By: Jamie Samuelsen
I love the Baseball Hall of Fame. And I hate it.
If you’ve never been to Cooperstown, I highly recommend it. The museum and the town are steeped in baseball. I went there in 1987 with my father, brother and grandfather who since passed away. It was two of the most memorable days I’ve ever spent. And I can’t wait for the day when I travel there with my father and my son. We’ll see the mementos and the plaques and the history of the great game.
We probably won’t see much mention of Barry Bonds or Roger Clemens. I disagree with that. But I can at least understand the motivation behind it from the voters. In my mind, the players cheated the game, but they were still some of the greats. Gaylord Perry is an admitted, celebrated cheater. He’s in Cooperstown. I’m still waiting for someone to explain the difference to me.
But my understanding of the voters ends there. Pretty much everything else that I feel towards them is pure disgust and embarrassment.
To put it plainly, they’ve ruined the Hall of Fame. Their arrogance. Their inconsistency. Their bias. All of these factors have combined to make a baseball shrine and an annual rite of passage nothing more than an exercise in ego and message-sending.
Let’s start with the whole preposterous notion of “first time” Hall of Famers. It’s such a lazy excuse. Either you’re a Hall of Famer, or you’re not. Rickey Henderson somehow didn’t get in unanimously. He’s the greatest leadoff hitter ever and the all-time stolen base king. And one voter didn’t vote for him simply “because”.
So with that, you get people like Jack Morris and Alan Trammell who have to go through this excruciating process on an annual basis. Each year, they inch a little bit closer even though they haven’t played any baseball since they retired. The whole debate enrages Tiger fans as it should. Trammell is Ozzie Smith’s superior in every way other than defensively and “The Wizard” got in on the first ballot. Morris was simply the best big game pitcher of his era and arguably the best pitcher of the 1980s. Detractors love to point out that his ERA (3.90) would be the highest of any pitcher every elected into the Hall. But guess what, barriers were made to be broken. Andy Pettite finished his career with an ERA of 3.85. And despite an admission of PED use, I bet he gets further down the Hall of Fame road than Morris has.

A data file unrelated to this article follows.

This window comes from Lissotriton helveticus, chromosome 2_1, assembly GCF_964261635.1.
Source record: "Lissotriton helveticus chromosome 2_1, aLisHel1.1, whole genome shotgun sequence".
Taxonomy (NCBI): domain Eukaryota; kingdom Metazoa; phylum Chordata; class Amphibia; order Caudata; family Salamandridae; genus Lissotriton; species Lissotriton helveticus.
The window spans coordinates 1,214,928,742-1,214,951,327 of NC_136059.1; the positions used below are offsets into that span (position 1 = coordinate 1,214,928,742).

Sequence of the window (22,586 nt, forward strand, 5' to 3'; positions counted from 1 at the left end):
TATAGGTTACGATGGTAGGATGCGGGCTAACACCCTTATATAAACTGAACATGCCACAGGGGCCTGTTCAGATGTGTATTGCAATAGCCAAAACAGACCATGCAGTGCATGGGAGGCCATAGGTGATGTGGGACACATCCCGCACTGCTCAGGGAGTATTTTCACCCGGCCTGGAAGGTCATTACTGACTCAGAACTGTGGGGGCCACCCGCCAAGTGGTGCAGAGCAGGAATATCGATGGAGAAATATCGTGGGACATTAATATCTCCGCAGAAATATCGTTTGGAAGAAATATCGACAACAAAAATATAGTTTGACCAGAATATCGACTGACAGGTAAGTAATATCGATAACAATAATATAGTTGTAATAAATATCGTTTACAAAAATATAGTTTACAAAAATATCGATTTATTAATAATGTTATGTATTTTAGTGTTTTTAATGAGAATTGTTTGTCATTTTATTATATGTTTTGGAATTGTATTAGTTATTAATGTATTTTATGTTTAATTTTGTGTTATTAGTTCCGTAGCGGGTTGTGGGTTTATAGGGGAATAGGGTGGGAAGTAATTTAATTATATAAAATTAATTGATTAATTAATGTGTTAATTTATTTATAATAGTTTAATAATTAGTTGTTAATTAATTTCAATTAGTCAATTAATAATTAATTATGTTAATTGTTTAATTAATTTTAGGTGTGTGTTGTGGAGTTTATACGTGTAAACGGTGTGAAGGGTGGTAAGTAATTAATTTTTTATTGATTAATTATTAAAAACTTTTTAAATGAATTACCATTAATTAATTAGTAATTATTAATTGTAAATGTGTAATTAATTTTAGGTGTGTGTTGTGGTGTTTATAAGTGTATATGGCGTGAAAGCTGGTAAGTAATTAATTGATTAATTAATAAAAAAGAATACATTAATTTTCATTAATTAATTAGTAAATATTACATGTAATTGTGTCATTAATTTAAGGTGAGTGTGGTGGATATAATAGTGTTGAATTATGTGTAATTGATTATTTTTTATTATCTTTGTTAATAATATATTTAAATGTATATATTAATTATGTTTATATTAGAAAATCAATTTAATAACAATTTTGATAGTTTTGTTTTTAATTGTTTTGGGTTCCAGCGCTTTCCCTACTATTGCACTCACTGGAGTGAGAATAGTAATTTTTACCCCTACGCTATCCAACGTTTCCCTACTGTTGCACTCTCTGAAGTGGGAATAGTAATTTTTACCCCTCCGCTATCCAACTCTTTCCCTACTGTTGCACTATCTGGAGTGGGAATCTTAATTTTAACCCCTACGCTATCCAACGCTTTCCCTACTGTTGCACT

The announcement will be made tomorrow. And based on most polling, both Trammell and Morris will be left out, again. This is the last go around for Morris who will only be able to get in via the Veterans Committee in future years. Trammell will remain on the ballot one more, but his voting total seems to have stalled out at about 40%.
I think it’s fair to debate both of their candidacies. Neither one is some sort of mortal lock. But debate their merits not their demerits. And if you vote for one or the other, why didn’t you do so the year before that – or the year before that?
The Hall of Fame was constructed to celebrate the game and honor the best who ever played it. The voters have taken it over and turned it into a referendum on THEIR game and THEIR views. It’s changed. It’s sad. And I fear it will never change back. So while Trammell and Morris will certainly lament not getting in, I’m not sure that they should. It’s like the Woody Allen line– “I’d never join a club that would allow a person like me to become a member.”